* This edition has met with a very singular fate; it has been extravagantly praised (see Bishop Newton's Preface to his edition of Milton), and as much censured (see the Canons of Criticism, Upton on Shalspeare, Ileath's Revisal of Shakspeare's Text, Grey's Notes on 'Shikspeare, &c.). The true estimate of its merit, however, lies between his panegyrists and his foes; and few will refuse their assent to Dr. Johnson's opinion, that “his notes exhibit sometimes perverse interpretations, and sometimes improballe conjectures; he at one time gives the author more profundity of meaning than the sentence admits; and at another discovers absurdities where the sense is plain to every reader. But his emendations are likewise often happy and just; and his interpretation of obscure passages learned and sagacious."
When Johuson published his “ Remarks on Macbeth," he bestowed some just commendations on the critical talents of Warburton ; who returned the compliment in the Preface to his Edition of Shakspeare. But, when Johnson's edition of the great Dramatic Bard :ppeared, the Bishop's opinion was altered. “Of this Johnson," he says to Dr. Hurd, “you and I, I believe, think alike.”—In a letter to another friend, speaking of Johnson's edition, Dr. Warburton says, “ The remarks he makes in every page on my Commentaries are full of insolence and malignant reflections, which, haul they not in them as much folly as malignity, I should have reason to be offended with. As it is, I think myself obliged to him, in thus setting before the publick so many of my notes, with his remarks upon them; for though I have no great opinion of that trifling part of the publick, which pretends to judge of this part of Literature, in which boys and girls decide, yet I think nobody can be mistaken in this comparison; though I think their thoughts have never yet ex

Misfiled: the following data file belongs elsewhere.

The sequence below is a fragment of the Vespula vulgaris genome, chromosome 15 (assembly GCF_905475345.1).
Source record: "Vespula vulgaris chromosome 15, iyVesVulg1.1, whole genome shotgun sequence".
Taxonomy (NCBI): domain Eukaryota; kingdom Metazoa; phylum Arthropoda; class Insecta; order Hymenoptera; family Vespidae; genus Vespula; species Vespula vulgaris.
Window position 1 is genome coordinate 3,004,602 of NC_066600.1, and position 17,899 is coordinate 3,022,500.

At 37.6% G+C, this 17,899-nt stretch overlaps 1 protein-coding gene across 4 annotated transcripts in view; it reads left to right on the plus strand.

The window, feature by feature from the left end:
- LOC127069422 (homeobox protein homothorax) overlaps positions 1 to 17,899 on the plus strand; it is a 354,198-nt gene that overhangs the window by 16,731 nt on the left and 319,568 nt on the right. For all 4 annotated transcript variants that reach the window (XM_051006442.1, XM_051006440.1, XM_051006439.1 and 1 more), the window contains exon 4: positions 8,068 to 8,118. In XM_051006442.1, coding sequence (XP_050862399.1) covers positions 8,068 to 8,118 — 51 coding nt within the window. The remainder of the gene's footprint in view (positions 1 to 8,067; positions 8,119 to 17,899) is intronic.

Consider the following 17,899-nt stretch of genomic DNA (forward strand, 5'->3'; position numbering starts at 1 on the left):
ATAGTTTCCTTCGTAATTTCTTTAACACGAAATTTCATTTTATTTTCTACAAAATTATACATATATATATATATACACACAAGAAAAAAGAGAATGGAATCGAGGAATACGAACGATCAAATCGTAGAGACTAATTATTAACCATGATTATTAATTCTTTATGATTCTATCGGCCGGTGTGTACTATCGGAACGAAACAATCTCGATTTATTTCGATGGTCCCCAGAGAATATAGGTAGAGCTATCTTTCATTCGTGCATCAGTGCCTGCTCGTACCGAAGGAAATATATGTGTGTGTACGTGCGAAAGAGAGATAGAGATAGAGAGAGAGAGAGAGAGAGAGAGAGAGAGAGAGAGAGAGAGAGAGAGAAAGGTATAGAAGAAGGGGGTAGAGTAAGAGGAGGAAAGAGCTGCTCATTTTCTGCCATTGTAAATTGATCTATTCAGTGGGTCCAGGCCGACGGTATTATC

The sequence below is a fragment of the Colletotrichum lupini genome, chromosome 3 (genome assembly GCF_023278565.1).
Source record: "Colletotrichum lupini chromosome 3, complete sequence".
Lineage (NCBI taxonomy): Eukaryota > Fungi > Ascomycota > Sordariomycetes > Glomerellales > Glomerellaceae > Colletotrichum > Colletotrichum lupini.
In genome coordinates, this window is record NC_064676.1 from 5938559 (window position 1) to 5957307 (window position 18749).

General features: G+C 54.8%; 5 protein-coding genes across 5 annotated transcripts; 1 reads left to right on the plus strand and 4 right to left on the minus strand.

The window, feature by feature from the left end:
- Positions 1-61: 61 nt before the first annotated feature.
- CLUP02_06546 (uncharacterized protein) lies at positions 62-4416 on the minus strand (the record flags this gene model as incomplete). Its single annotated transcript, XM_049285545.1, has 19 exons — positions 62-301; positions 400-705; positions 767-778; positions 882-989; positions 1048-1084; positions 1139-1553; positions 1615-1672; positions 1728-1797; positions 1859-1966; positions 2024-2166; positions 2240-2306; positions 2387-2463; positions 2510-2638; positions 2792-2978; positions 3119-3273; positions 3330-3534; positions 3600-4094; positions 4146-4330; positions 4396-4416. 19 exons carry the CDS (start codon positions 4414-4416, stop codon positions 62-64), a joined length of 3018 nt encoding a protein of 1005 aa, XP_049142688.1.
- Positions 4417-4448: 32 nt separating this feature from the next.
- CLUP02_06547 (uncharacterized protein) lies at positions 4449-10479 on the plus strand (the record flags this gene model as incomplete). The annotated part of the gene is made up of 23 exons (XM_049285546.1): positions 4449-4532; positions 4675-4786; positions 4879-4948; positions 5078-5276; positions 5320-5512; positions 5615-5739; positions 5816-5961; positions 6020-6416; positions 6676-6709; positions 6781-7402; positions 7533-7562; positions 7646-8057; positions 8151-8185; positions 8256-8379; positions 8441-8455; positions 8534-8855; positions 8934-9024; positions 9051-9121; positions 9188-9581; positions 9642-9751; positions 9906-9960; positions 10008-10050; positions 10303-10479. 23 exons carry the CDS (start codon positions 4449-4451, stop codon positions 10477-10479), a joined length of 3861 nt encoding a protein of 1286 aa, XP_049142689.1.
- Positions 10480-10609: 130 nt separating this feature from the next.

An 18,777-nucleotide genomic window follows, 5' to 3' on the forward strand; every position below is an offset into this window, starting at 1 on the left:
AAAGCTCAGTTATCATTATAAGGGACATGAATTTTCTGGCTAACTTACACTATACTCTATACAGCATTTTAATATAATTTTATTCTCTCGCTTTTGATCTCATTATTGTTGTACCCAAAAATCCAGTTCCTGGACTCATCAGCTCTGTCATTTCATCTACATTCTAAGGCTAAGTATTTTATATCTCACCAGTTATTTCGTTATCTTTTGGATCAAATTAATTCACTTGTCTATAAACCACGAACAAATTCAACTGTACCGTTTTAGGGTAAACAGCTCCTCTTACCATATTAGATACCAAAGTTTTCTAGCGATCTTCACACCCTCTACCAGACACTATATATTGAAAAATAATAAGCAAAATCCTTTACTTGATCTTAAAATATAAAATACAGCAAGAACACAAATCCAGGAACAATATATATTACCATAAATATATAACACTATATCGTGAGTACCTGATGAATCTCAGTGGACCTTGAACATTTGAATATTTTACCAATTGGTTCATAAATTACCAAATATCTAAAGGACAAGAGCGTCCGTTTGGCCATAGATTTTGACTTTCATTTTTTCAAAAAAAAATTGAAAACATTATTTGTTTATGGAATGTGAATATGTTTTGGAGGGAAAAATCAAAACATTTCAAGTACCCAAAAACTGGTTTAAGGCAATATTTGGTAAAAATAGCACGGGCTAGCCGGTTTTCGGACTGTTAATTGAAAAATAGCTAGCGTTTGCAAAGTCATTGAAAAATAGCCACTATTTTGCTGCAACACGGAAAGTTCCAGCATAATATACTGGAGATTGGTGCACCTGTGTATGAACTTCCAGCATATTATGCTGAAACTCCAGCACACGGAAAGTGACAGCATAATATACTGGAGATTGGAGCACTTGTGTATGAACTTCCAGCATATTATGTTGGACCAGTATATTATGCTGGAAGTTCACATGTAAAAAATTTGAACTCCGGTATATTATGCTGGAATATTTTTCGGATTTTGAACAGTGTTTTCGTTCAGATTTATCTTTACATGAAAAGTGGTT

paid him 500l.; but which, he says, “ the publick at this time of day had never been troubled with, but for the conduct of the two last editors [Theobald and Hanmer, see p. 588], and the persuasion of dear Mr. Pope; whose memory and name
semper acerbum, Semper honoratum (sic Di voluistis) hobebo. He was desirous I should give a new edition of this Poet, as he thought it might contribute to put a stop to a prevailing folly of altering the text of celebrated Authors, without talents or judgment *.
tended thus far as to reflect, that to discover the corruption in an author's text, and by a happy sagacity to restore it to sense, is no easy task: but when the discovery is made, then to cavil at the conjecture, to propose an equivalent, and defend nonsense, by producing out of the thick darkness it occasions, à weak and faint glimmering of sense (which has been the business of this Editor throughout) is the easiest, as well as dullest of all literary efforts."